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For their own good
Fifty years ago, they were screwed-up kids sent to the Florida School for Boys to be straightened out. But now they are screwed-up men, scarred by the whippings they endured. Read the story and see a video and portrait gallery.
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Gannon puts hurtful past aside to aid Bucs QBs
By JOANNE KORTH
Published May 17, 2006
[Times photo: Bill Serne]
Ex-NFL quarterback Rich Gannon, right, in town to help Bucs quarterbacks, chats with Jon Gruden, his former coach.
TAMPA - Retired quarterback Rich Gannon still hasn't gotten over the beating the Bucs gave his Raiders, and him especially, in Super Bowl XXXVII. Nor has he forgotten the hit by Derrick Brooks that essentially ended his career.
But he's here to help.
Gannon, who ran Jon Gruden's version of the west coast offense with precision in Oakland, is spending two days in Tampa tutoring the Bucs' crop of young quarterbacks. Gannon attended meetings and a light practice Tuesday and will do so again today as the team continues with offseason workouts.
"It's good to be here and good to get a chance to work with the quarterbacks a little bit," said Gannon, who played 18 seasons before retiring in August 2005.
"Jon asked me to come down and talk to them a little bit and share some things that have helped me play the position over the years. You pick up valuable tips and keys that can help these guys, I hope. I'm happy to do that."
Gannon has more NFL experience than the five quarterbacks on the Bucs bloated offseason roster combined. Starter Chris Simms, whose father, Phil, was a Super Bowl MVP, values Gannon's insights because Gannon excelled in Gruden's offense.
"It's awesome," Simms said. "If there's anybody who's perfected this offense in the last 15 years, you'd probably say him and Steve Young. It's just tremendous to hear his view on things and I look forward to picking his brain because he has so much to offer."
Gannon, 40, played three seasons under Gruden in Oakland and three under Tampa Bay quarterbacks coach Paul Hackett when Hackett was the offensive coordinator in Kansas City in the 1990s. Those ties were enough to overcome any discomfort he felt being at One Buc Place.
"I walk in the building and there's pictures of me getting sacked in the Super Bowl," Gannon said. "It will always be a sore spot. ... But it's funny, I was just showing Monte Kiffin my notes from the game. I told him it's unfortunate we couldn't get to some of this stuff because of the way the game went."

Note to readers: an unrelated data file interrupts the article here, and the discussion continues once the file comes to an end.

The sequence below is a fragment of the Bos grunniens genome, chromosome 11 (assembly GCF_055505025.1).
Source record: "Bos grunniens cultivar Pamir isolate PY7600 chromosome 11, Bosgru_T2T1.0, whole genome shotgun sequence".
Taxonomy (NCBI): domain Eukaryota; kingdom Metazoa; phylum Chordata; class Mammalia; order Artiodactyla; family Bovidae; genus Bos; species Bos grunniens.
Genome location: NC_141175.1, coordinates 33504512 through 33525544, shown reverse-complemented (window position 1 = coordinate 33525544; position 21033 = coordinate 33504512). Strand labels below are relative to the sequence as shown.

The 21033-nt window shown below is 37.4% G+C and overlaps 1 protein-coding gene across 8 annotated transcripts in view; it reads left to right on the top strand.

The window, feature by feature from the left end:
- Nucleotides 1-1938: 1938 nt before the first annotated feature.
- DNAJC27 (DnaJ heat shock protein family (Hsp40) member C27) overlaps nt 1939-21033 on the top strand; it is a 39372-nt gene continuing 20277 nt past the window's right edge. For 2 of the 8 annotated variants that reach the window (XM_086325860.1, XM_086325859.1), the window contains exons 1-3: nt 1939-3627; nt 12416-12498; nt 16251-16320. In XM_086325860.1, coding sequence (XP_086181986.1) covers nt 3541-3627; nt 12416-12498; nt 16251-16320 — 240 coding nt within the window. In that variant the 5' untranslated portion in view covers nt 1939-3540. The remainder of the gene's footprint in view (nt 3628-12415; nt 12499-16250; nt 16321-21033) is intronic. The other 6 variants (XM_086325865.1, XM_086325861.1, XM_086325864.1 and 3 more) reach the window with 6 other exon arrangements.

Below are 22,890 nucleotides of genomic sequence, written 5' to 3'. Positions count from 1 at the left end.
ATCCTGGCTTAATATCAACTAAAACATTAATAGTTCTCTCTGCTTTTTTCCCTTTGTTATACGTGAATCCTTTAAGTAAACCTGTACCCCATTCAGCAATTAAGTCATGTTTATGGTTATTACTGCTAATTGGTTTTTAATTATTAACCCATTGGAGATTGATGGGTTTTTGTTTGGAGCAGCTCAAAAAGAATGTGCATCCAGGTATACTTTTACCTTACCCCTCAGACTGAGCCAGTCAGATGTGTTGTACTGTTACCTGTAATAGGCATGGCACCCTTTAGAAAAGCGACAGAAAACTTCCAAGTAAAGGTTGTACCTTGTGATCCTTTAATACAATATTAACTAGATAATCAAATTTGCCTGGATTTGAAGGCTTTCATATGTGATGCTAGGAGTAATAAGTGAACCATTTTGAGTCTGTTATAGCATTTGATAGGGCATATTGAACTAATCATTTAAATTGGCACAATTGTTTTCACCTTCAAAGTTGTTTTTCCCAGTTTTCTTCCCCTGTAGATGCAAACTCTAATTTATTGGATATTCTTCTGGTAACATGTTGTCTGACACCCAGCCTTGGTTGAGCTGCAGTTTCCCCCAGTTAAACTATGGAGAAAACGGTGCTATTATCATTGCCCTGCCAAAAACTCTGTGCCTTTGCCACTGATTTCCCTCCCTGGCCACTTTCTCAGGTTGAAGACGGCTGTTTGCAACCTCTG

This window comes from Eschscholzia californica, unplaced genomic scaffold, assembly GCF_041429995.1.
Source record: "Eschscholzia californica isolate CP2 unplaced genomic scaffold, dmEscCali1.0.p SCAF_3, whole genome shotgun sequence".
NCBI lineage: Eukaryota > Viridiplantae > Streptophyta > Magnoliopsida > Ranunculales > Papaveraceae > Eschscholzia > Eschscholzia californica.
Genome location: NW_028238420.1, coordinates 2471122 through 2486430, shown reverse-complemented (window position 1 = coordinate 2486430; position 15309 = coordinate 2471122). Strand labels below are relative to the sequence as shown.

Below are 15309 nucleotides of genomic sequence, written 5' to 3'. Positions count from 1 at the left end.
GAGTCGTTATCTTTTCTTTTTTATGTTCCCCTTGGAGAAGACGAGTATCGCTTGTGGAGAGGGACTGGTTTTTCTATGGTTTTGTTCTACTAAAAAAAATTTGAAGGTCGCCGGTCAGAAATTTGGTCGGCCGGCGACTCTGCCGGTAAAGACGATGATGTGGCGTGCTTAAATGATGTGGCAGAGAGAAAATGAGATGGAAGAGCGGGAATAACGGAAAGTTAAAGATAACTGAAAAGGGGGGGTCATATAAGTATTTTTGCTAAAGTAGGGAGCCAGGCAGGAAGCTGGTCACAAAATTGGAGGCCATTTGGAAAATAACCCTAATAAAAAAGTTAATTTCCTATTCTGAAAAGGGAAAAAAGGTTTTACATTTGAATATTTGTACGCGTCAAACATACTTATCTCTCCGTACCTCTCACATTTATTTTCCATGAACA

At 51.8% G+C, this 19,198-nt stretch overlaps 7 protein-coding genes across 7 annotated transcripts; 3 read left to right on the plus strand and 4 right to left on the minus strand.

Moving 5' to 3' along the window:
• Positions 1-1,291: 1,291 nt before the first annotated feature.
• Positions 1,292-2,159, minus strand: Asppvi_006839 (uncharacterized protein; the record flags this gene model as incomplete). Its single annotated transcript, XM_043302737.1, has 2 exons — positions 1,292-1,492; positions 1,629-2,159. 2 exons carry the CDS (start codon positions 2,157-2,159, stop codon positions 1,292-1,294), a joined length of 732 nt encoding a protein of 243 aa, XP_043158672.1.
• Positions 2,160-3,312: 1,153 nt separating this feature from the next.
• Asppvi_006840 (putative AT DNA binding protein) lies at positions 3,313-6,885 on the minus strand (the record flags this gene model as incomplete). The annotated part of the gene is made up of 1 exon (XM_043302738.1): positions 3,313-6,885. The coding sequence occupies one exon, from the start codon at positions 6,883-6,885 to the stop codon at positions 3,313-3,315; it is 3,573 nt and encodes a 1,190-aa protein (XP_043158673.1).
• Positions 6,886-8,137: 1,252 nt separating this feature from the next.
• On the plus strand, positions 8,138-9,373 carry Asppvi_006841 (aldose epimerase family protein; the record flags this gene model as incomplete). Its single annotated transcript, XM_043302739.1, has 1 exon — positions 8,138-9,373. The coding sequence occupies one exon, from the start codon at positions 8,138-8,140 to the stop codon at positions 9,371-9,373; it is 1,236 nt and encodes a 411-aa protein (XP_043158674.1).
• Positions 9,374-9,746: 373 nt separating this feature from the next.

A journeyman until he signed as a free agent with Oakland, Gannon was an instant success with Gruden. He threw for more than 3,400 yards and went to the Pro Bowl three straight seasons. In 2002, Gannon was named league MVP for leading the Raiders to the Super Bowl, but they were soundly beaten by the Bucs with Gruden on the opposite sideline.
Gannon retired because of a neck injury sustained in a regular-season game against the Bucs in 2004 during a helmet-to-helmet collision with linebacker Brooks. Gannon was scrambling for positive yardage and slid into Brooks. He never played again.
Gannon said he has no intention of reviving his playing career as a veteran backup for the Bucs or in becoming a coach, prefering the schedule of his current job as CBS analyst to an 80-hour work week.
Among the points Gannon is emphasizing with Simms, Luke McCown, Tim Rattay and sixth-round pick Bruce Gradkowski is the importance of staying healthy. A big part of that is knowing when, and how, to scramble, something that made Gannon effective.
"Your biggest value to a football team as a quarterback is lining up under center every Sunday," said Gannon, citing the durability of Peyton Manning, Tom Brady and Brett Favre. "That's really your value to a football team, to be a consistent performer and be a guy who takes care of himself physically and mentally, a guy who understands not only his strengths but also his limitations."
Impressed with Simms' physical tools, grasp of the system and command of the huddle, Gannon suggested Simms could round out his game by becoming more elusive in the pocket.
"Adding that dimension to his game can certainly help him," Gannon said. "If it's a point of emphasis, something you work on during the offseason, it's usually something you do better with the following season, whether it's taking care of the football, not turning it over, or helping your football team by pulling the ball down on a couple occasions and maybe running for some first downs. That can make him a more complete player."
In sharing insights gained during his 18 NFL seasons, Gannon was glad to return favors to Gruden and Hackett for the positive impacts they had on his career. He drew the line, however, after a rainy morning practice when he was offered dry clothing.
"They tried to slip some Super Bowl stuff on me," he said. "I thought that was a little bit much."